Abundant natural resources and optimism in the newly elected government may further increase M&A activities in the country. However, inflationary pressures could decrease the momentum. 

M&A favorable factors

 Abundant natural resources may act as a positive catalyst in attracting investments:

 Argentina has vast reserves of natural resources that could contribute to interest in investments in the mining, agriculture, and consumer business sectors.

 Argentina is among the top five shale oil and gas reserves across the globe making it a top destination for potential energy investments.

 The new government was sworn into power in December 2015. The government‘s actions and public communications appear to indicate a pro-business focus which may help increase credibility and optimism among investor circles:

 The government lifted certain capital and trade restrictions, such as eliminating export taxes on a range of agricultural products. Further, the new government indicated it may raise the low energy tariffs that made oil production potentially less profitable and hindered investments.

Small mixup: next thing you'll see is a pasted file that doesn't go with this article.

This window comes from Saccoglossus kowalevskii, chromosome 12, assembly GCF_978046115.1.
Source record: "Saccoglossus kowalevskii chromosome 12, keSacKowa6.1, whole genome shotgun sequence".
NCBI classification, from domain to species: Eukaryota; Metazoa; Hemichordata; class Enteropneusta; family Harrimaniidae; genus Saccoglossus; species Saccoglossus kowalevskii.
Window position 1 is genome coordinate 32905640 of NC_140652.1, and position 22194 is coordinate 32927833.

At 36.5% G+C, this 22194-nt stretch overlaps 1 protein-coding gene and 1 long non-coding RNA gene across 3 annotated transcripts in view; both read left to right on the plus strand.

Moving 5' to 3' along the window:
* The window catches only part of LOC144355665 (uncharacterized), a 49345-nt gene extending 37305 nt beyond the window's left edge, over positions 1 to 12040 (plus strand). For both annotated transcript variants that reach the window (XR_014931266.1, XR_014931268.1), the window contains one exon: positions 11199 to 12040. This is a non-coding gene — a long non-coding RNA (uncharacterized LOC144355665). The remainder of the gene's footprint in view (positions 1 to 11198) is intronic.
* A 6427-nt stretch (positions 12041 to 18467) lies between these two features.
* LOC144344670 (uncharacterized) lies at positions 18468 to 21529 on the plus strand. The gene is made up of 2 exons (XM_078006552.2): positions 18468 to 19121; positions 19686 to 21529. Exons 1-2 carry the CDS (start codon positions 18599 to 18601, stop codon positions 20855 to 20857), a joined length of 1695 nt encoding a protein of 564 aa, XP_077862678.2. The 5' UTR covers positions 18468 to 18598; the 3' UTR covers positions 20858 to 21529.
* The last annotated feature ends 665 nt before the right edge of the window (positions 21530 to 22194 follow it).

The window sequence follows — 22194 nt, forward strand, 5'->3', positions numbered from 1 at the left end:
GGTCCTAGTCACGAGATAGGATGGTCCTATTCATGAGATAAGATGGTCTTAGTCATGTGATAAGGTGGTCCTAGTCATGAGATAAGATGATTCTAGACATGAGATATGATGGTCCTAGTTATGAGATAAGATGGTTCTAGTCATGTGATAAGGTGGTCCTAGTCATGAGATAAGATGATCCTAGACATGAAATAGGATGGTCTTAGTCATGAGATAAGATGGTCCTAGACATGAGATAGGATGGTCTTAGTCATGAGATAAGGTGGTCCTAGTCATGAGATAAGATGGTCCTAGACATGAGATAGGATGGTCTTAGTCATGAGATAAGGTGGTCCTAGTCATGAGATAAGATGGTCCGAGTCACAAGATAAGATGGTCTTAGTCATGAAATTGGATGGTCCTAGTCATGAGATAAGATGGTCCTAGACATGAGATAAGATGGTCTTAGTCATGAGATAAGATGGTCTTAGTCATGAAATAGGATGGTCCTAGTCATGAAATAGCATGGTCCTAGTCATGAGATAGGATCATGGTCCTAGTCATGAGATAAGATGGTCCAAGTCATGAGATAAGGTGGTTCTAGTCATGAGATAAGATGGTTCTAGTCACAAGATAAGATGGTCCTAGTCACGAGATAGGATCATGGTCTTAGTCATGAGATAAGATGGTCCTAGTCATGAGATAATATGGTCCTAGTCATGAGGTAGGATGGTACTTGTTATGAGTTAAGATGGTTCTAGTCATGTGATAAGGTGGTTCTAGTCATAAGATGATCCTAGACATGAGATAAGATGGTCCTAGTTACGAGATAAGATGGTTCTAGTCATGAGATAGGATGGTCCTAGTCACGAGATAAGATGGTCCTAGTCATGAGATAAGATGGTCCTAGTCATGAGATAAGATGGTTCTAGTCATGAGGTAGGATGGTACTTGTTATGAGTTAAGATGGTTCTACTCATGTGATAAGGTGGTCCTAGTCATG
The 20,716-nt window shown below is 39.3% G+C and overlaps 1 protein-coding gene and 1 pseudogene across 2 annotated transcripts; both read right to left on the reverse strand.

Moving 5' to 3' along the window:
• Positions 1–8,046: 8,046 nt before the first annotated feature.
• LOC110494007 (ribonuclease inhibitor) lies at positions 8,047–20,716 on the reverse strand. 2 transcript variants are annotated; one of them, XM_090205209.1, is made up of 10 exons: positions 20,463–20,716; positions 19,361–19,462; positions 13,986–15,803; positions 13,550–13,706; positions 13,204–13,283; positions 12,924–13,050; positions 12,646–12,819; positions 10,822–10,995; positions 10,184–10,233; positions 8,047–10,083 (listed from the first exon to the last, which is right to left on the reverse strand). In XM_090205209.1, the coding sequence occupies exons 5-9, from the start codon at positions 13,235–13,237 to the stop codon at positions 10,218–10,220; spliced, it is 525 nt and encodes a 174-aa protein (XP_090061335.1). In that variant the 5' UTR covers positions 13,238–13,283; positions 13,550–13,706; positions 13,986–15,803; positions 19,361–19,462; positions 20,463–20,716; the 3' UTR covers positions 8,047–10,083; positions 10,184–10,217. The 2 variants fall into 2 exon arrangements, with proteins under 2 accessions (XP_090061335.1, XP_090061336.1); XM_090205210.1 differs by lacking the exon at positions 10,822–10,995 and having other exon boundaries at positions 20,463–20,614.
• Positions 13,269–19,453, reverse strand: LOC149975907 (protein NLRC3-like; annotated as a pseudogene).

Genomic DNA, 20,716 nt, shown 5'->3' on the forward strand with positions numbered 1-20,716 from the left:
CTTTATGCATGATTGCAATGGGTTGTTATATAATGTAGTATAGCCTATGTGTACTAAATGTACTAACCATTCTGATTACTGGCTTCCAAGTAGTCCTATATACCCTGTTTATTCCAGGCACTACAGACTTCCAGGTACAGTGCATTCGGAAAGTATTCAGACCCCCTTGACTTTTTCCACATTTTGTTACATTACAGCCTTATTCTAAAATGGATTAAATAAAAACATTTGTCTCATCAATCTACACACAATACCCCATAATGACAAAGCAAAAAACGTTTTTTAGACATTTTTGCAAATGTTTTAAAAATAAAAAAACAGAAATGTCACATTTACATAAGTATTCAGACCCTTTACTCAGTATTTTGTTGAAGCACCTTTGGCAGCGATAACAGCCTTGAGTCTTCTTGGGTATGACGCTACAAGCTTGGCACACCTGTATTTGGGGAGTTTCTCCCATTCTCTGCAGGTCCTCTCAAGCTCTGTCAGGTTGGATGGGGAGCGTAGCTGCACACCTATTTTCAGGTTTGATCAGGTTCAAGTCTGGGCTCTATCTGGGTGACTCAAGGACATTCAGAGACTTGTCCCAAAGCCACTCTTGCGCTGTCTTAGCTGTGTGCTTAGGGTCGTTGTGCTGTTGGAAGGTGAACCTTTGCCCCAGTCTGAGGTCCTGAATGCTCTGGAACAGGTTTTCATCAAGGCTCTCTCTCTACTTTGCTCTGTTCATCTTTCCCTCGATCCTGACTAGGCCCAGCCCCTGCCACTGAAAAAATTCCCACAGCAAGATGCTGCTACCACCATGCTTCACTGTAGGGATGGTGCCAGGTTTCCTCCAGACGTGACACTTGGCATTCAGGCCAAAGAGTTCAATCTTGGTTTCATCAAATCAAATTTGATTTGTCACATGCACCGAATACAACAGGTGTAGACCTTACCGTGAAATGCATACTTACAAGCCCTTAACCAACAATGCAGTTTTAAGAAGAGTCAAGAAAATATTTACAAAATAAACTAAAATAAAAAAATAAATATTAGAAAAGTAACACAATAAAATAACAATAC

The government removed foreign-exchange controls allowing the currency to devalue by around 50 percent in mid-December 2015. This may encourage foreign investors to acquire assets at more favorable rates.

 Debt settlement with holdouts have resulted in an improvement of the country’s credit rating. This may positively impact Argentina’s access to credit and boost M&A as well as large infrastructure projects.

M&A unfavorable factors

 Higher inflationary pressures could result in monetary tightening that could potentially lead to limited credit availability resulting in low growth and reduced M&A activity.

Figure 9 M&A deals In Argentina 2012-16

M&A activity across industries

Weak macroeconomic factors pulled down Energy & Resources (E&R) M&A activity

The abundance of natural resources in Latin America helped drive M&A in E&R. Many Latin American miners benefited from the consolidation in the mining industry over the last decade. However, falling oil prices and a weak commodity market weakened M&A activity in 2015.

Figure 10 Energy & Resources M&A activity